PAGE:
Is Your Horse Getting the Right Medications?

Unethical medication production and marketing is a serious problem in the equine industry, said Joe Bertone, DVM, MS, Dipl. ACVIM, in a presentation at the American Horse Publications convention on June 21. "The equine industry is a huge target for snake-oil salesmen," he stated. "There is more 'stuff'--and that's being nice--propagated in equine medicine than in any other field I've experienced."

The problem isn't with major manufacturers. Rather, it's with unethical compounders (not to be confused with ethical ones) and manufacturers who skirt the regulatory system in order to sell cheaper, often less potent products to unsuspecting owners and veterinarians. Having sub-optimal levels of active ingredients might not hurt your horse, but what could hurt or even kill him is not getting the right type and dosage of a medication he needs.

In the U.S., there are three classifications of equine medications. These include:

Food and Drug Administration (FDA)-approved pioneer drugs--These drugs are the original ones researched and developed by major manufacturers at a cost of $10-20 million per equine product.

FDA-approved generic drugs--These must have the same chemistry and manufacturing as the pioneer drugs with which they compete, but their manufacturers aren't required to conduct safety/efficacy testing. The generic form must be "bioequivalent" to the competing pioneer drug, meaning it must have the same quality of ingredients and pharmacokinetics.

Compounded drugs--These drugs are manufactured by pharmacies or individuals, carry no FDA approval status, and are not required to adhere to Good Manufacturing Practices (GMPs). Sometimes they are safe and necessary, but quality should be questioned in this class of drugs as compared to FDA-approved drugs.


The Animal Medicinal Drug Use Clarification Act of 1994 states that it is illegal to produce a compounded drug designed to treat a disease or condition when an FDA-approved drug for the disease or condition is available. As an exception to this rule, compounding a particular drug is legal when the approved drug is not available in the required dosage form or concentration.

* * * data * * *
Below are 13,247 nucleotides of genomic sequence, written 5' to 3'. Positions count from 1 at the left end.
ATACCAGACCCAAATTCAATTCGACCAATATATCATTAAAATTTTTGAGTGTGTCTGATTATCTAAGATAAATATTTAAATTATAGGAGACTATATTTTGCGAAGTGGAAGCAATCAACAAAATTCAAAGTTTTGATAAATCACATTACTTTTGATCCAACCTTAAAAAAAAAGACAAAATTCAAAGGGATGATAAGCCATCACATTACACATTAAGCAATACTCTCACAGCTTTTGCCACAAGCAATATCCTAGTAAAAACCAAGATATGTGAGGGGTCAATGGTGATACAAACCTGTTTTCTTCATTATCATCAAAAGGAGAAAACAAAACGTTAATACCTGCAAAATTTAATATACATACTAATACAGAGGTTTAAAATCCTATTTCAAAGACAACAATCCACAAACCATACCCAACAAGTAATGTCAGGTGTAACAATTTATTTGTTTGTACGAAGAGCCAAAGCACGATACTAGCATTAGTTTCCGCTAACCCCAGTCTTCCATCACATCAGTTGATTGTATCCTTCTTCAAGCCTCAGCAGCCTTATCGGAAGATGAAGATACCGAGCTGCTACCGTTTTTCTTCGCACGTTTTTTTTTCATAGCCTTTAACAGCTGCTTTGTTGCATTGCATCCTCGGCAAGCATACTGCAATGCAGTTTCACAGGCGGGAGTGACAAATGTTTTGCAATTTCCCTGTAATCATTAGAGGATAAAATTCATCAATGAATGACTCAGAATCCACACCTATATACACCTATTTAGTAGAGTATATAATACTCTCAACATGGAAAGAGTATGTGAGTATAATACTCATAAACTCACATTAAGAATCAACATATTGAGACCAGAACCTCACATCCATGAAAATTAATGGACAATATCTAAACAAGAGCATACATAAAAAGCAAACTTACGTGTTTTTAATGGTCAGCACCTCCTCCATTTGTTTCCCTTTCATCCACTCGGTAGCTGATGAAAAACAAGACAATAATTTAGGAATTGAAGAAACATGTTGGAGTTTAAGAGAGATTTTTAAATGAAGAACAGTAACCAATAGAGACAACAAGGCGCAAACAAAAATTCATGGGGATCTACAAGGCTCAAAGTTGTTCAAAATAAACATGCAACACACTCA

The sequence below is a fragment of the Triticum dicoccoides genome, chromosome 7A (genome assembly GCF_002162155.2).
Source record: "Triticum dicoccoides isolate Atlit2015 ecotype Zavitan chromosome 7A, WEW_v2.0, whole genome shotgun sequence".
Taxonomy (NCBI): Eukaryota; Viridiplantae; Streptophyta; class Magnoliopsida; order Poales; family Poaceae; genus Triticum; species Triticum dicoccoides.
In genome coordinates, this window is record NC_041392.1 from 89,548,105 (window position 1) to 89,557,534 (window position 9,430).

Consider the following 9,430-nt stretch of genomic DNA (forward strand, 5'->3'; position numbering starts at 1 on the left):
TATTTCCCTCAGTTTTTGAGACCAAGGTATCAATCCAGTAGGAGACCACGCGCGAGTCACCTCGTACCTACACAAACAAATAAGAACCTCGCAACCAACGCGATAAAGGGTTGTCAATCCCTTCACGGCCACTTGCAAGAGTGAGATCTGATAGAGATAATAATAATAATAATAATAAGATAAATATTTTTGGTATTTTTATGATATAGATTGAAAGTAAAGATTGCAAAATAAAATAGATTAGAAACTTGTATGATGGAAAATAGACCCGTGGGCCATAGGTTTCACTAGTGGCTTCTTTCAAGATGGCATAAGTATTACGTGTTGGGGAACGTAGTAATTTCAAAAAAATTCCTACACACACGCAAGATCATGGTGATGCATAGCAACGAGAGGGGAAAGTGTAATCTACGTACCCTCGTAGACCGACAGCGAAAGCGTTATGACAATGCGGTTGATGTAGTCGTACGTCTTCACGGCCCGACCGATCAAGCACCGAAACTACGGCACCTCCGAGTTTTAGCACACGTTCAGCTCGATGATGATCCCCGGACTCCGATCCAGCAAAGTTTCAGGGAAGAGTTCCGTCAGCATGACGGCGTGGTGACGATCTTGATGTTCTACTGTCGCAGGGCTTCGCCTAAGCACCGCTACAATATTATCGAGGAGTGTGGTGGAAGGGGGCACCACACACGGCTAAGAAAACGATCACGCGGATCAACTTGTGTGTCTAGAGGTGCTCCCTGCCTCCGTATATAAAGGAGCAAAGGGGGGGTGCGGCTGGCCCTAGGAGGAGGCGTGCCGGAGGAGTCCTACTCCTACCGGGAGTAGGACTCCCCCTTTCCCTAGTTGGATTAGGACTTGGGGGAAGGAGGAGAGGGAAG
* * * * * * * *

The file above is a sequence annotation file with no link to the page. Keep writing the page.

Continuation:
"I'm a big supporter of this practice," Bertone said. "This is an essential need in veterinary medicine because there aren't enough FDA-approved drugs in useful formulations for horses."

One problem is the amount of active ingredient in the product. Compounded drugs have been found with as little as 6% of the active ingredient claimed on the label, whereas FDA-approved products must have a minimum of 90% of their labeled values. For example, one study of 11 compounded ivermectin products found unacceptably low levels of ivermectin in all but one. Aside from ineffectiveness, this kind of dosing contributes to parasite resistance by delivering non-lethal amounts of the drug.

A few products with higher amounts than those labeled have been found; depending on the drug's toxicity level in the horse, this could be worse than ineffectiveness.

"Cheaper" pharmaceutical materials used to make compounded products might be of lower quality, or might not even be the materials requested, explained Bertone. For example, clenbuterol (a bronchodilator) has been replaced with albuterol--which sounds the same, but isn't used at all by the horse when administered orally.

Some veterinarians sell cheaper compounded drugs to clients at a price similar to that of the FDA-approved drugs. This practice is forbidden by federal regulations.

"The typical comment is that compounded drugs are less expensive," said Bertone. But he said that using
compounded products when there are approved medications is "inappropriate, unscientific, and unethical." He also noted that using these "knockoff" products rather than approved ones decreases the incentive for medication development by pharmaceutical companies. Buying it because it is cheaper is sound logic only if the approved drug is a human drug that is too expensive.

What about regulation? "The FDA is much more concerned with food animals," Bertone explained. "There is very little compounding in that industry. We need the public and veterinarians to be aware of this problem (in the horse industry); that will stop more of this than the government can touch."

Spotting Snake Oil

Horse owners should check with their veterinarians on whether compounded products are being used, and if so, whether the veterinarian trusts this compounder to make quality medications.

"Call and ask if the company compounds ivermectin (or any other product that's approved for horses and doesn't need to be compounded)," he suggests. "If they do, don't use them."

Also look for an expiration date on a compounded product. "Regulations state that a medication must have an expiration date no later than three months after its manufacture," he said.

Look for a label that states that the drug is sterile. "No compounded injectable drug can say that it's a sterile solution, because that implies direct testing (the procedure for which can contaminate the sample)," Bertone explained.

For more information, see Article Quick Find #3649 at

About the Author

Christy M. West

Christy West has a BS in Equine Science from the University of Kentucky, and an MS in Agricultural Journalism from the University of Wisconsin-Madison.

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